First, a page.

It could have been the murder of Gauri Lankesh in Bangalore all over again. Lankesh had won the Anna Politovskaya award for speaking out against right-wing Hindu extremism, championing women’s rights and opposing caste-based discrimination.
Anna Politkovskaya, writer and human rights activist, was gunned down in the stairwell of her Moscow flat.Understandably, the violent deaths of female journalists make the most impact emotionally. There was also Veronica Guerin, an intrepid investigative reporter in Ireland, whom gangsters shot dead in her car as she waited at a traffic light. And now 53-year-old Daphne Caruana Galizia in Malta, an outspoken critic of corruption and cronyism, has been blown to bits by a bomb hidden is her car, leaving behind her husband and three sons.
It’s not every day that the Pope writes a letter of condolence when a journalist dies. He did so when Ms Galizia was murdered. Her sons view her murder as a culmination of an assault on Malta’s rule of law and institutions. The well-intentioned international denunciations of the killing as an attack on freedom of expression sound strange, they say, for the battle has been raging for a long time even if it has been little remarked upon outside Malta.
The biggest of a three-island Mediterranean archipelago between Sicily and Libya, Malta is special. Although Roman Catholics, the Maltese call god “Allah”. I once saw a statue of the Virgin Mary in Valetta, the capital, and she was called “Sultanah”. It’s the only country in the world to be decorated with the George Cross (for valour during World War II) by the British monarch. For years the island’s second prime minister, Dom Mintoff of the Labour Party, elected in 1971, tried desperately to integrate Malta into the United Kingdom. Rebuffed, he became as anti-British as he was formerly pro, and converted the island into a republic in 1974. Now, Malta is the European Union’s smallest member. The recent brutal murder is believed to speak volumes about the island’s social and political morality.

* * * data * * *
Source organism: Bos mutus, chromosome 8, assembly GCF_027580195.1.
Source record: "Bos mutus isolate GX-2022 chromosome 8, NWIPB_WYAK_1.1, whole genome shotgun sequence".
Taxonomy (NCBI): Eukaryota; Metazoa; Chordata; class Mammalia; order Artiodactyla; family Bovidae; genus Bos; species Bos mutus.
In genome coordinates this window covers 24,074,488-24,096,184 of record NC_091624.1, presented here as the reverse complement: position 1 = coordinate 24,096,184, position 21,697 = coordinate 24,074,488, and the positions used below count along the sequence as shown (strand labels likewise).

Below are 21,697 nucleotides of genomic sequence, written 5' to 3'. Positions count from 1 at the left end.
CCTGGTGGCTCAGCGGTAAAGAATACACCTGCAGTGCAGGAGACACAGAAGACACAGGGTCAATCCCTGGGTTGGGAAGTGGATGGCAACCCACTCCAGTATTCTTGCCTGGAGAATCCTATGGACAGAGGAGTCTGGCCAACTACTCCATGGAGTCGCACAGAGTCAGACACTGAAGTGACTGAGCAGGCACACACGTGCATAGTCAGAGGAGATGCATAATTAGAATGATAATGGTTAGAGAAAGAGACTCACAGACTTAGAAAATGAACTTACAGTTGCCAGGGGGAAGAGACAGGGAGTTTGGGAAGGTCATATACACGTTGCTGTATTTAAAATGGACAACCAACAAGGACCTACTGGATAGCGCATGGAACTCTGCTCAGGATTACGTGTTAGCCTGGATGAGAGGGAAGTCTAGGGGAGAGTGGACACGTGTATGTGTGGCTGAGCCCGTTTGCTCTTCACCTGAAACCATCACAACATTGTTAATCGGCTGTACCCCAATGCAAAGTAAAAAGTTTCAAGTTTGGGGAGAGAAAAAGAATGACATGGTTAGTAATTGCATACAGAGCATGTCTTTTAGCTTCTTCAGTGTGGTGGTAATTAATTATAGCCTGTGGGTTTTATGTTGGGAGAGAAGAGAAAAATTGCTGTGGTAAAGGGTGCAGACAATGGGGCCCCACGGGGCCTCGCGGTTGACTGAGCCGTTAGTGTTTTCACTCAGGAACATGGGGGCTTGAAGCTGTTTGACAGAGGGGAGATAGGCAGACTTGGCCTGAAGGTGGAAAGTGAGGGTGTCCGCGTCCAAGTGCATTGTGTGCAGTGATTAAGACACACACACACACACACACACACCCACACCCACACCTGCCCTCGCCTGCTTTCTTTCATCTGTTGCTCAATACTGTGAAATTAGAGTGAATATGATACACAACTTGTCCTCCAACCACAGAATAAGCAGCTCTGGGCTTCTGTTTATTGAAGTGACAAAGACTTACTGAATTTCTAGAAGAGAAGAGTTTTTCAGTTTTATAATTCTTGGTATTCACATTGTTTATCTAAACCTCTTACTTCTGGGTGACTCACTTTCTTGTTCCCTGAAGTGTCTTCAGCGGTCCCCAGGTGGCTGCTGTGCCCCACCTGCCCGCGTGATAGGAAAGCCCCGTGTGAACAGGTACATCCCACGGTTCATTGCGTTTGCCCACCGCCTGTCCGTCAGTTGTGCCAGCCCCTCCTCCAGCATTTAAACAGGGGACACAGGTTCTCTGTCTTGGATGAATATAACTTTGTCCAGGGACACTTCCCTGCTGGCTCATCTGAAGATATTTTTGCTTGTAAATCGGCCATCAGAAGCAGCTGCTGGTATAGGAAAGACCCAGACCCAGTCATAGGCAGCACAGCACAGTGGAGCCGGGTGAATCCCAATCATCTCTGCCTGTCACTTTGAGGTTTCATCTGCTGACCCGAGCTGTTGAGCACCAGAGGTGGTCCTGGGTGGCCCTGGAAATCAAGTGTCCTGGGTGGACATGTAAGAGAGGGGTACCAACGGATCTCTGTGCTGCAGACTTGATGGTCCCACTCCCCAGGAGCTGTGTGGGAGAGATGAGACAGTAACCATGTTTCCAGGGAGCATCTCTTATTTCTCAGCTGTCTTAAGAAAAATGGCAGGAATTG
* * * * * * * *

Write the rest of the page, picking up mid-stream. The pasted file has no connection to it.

Last week, the Labour government offered an award of a million euros ($1.2 million) for information leading to the arrest of those responsible for killing Ms Galizia. It said it was “fully committed to solving the murder” and to “bringing those responsible to justice. But neither the prime minister, Joseph Muscat, nor the opposition leader, Adrian Delia, attended the mass vigils to honour her memory. The defining moment in Malta’s recent history was the election of Mr Muscat’s Labour government in 2013, ending a quarter-century of near-unbroken Nationalist party rule. It appeared to some to be the next stage of modernisation of a country that did not permit divorce until 2011. Labour brought further social liberalisation in areas such as same-sex marriage and gender identity. Migrant workers have powered growth in a country of less than half-a-million people that has a long history of occupation and openness reflected in a language whose influences include Arabic, Italian and English.